Italy's Perugia fights sex-and-drugs image from Knox case

Oct 2, 2011, 10:33 a.m.
A women sits near traditional porcelain at the Cathedral of San Lorenzo in downtown Perugia October 1, 2011. REUTERS/Alessandro Bianchi

By Deepa Babington

PERUGIA, Italy (Reuters) - As American student Amanda Knox's court appeal ends, exasperated residents of Perugia wish for a return to the days when the Italian town was known for chocolate, art and history rather a sex and drugs scene made notorious by the murder case.

Set against a lush hilly backdrop, Perugia, with its cobbled alleyways, sunny piazzas and palazzos adorned with griffin statues should be basking in the splendour of its medieval and Etruscan heritage.

Instead, four years of media scrutiny of the case, which saw Knox convicted of the murder of her British roommate Meredith Kercher, have exposed a less flattering side of Perugia -- one featuring drug dealers, orgies and drunken foreign students.

"The trial and the media have created this image of Perugia as the 'Ibiza' of Italy which is just absurd," said Marcello Giulietti, 37, a waiter, referring to the Spanish island renowned for its nightclubs and raucous young tourists.

"My own brother, who lives outside Perugia, is now convinced that the town center is dangerous," he said in one of the town's many cafes with marble counters and gleaming espresso machines.

Knox was sentenced to a 26-year jail term for her role in the murder of Kercher during a drug-fueled sexual assault in 2007 along with her Italian boyfriend Raffaele Sollecito and a third man, Rudy Guede, a small-time Ivorian drug dealer.

Knox, from Seattle, is appealing her sentence and a verdict is expected on Monday.

Perugini, as the town's residents are called, say they cannot wait for the appeal -- and the accompanying media circus of over 400 reporters, camera crews and satellite trucks that have occupied a piazza near the courthouse -- to wrap up and go home.

"For months we've had a representation of us which is more like a caricature," says Perugia's mayor, Wladimiro Boccali.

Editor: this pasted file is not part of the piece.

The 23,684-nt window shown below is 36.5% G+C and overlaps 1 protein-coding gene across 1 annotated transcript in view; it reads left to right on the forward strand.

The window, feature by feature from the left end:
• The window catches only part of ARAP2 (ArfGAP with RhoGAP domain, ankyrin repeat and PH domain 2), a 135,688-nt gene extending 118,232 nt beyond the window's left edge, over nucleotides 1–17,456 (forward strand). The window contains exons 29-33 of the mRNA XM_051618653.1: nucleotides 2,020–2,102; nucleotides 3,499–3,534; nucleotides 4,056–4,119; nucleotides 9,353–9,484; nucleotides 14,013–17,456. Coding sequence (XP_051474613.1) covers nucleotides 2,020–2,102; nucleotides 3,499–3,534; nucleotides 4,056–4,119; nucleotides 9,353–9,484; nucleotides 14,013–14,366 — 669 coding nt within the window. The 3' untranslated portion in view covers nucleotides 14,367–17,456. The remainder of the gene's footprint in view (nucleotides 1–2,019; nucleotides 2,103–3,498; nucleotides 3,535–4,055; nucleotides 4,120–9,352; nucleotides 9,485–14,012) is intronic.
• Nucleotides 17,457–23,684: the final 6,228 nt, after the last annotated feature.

"We've been damaged by this negative image that we have to deal with when we sell ourselves as a university town. At first blush, we've been described as a town overwhelmed with drugs and extreme sex games."


Even organizers of a local march for peace -- which celebrated its 50th anniversary last week -- complained the Knox trial had rendered their worthy initiative virtually invisible.

Knox and Kercher --- among thousands of foreign students who flock to Perugia -- shared an apartment in the hilltop town when Kercher, a 21-year-old Leeds University student on the European Union Erasmus exchange program, was killed.

As the trial unfolded before television cameras, so did the town's tawdry party scene -- one where free-spirited students spent their study-abroad semesters staggering drunk out of pubs into piazzas, searching for easy sex and partying till dawn.

The media also discovered a trove of party photos posted by Perugia students on the Internet, prompting the Corriere della Sera daily to dub it Italy's Ibiza, eclipsing the town's earlier claim to fame as the home of a famous chocolate factory.

"It's about time this trial came to an end," said newspaper vendor Ugo Isidori. "It has really hurt Perugia because Perugia is not the city that it's been portrayed as. It's not that city -- it's a much better one."

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